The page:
A fabulous memoir by Isabel Allende. I read it a couple of years ago, but turned back to its pages last night for some reason. I won’t even attempt to say anything that Allende can’t say better herself. Some of my favorite passages:
Never do harm, and wherever possible do good.
All the air blew out of our rage in an instant, and deep in our bones we felt a grief as vast as the Pacific Ocean, a pain we hadn’t wanted to admit out of pure and simple pride.
What does imagination feed on, anyway? In my experience, on memories, the vast world, the people I know, and also the persons and voices I carry within to help me on the journey of living and writing. My grandmother used to say that space is filled with presences, of what has been, is, and will be.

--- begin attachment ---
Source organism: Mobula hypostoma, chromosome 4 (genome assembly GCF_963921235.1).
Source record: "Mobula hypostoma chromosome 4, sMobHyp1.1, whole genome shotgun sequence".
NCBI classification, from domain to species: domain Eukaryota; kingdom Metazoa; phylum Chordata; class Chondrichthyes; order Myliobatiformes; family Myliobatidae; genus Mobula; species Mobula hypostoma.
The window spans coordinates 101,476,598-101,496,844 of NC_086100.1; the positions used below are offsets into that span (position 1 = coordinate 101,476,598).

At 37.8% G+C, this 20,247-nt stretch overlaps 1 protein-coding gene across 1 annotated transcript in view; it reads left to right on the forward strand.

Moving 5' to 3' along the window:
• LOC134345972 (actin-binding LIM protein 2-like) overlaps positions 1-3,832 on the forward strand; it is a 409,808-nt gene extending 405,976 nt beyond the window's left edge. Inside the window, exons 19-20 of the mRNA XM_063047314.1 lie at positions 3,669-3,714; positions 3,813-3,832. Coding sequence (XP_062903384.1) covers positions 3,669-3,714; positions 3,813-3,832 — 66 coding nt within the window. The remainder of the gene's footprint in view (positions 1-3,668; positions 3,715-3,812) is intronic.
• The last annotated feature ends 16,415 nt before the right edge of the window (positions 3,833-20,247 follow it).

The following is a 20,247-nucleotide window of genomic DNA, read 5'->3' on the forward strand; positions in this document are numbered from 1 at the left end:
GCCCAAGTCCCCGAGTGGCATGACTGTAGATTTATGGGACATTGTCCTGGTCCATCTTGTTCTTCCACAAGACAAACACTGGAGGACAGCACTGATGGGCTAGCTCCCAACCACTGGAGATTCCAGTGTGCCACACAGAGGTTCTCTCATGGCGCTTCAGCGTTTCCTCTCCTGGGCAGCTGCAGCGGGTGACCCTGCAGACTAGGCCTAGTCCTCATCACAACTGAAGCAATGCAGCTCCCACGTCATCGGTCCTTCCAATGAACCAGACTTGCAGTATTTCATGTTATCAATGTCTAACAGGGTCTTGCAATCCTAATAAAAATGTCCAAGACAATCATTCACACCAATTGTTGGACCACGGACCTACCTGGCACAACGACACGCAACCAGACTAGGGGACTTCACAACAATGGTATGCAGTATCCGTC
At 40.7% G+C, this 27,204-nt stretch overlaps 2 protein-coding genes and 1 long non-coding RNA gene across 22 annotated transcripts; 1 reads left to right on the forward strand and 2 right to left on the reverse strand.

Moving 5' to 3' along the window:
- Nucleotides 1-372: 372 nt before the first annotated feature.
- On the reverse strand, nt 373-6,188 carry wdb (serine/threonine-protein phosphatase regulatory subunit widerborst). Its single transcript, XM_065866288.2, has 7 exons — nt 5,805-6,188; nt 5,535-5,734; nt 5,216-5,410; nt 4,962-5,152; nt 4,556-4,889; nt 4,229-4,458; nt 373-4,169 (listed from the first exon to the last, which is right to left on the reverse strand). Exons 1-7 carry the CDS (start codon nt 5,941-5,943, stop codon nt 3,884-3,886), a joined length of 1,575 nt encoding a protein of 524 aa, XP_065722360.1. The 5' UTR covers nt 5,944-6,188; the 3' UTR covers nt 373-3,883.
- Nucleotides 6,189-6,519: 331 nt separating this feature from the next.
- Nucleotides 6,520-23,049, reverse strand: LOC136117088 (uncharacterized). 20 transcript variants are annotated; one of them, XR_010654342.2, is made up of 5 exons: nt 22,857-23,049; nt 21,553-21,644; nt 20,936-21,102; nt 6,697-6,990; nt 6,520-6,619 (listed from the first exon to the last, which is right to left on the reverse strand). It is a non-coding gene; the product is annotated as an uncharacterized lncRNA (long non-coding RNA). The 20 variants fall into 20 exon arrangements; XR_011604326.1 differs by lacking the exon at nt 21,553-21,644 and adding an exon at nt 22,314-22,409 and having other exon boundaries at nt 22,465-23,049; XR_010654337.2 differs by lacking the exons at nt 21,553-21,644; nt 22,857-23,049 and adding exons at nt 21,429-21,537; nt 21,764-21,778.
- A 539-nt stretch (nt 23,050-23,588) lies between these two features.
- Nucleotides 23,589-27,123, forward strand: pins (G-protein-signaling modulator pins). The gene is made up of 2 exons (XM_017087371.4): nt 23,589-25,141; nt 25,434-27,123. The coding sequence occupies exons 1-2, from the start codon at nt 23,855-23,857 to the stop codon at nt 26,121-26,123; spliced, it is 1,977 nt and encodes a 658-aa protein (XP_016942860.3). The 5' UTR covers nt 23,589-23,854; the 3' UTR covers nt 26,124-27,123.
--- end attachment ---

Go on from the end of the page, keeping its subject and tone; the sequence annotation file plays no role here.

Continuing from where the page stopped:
Love is a lightning bolt that strikes suddenly, changing us.
The entire tribe was there to celebrate her, and once more I found that in an emergency you toss overboard the things that are not essential, that is, nearly everything. In the end, after a thorough lightening of loads and taking account, it turns out that the one thing that’s left is love.
And my favorite:
I didn’t know then that sadness is never entirely gone; it lives on forever just below the skin. Without it I wouldn’t be who I am, or be able to recognize myself in the mirror.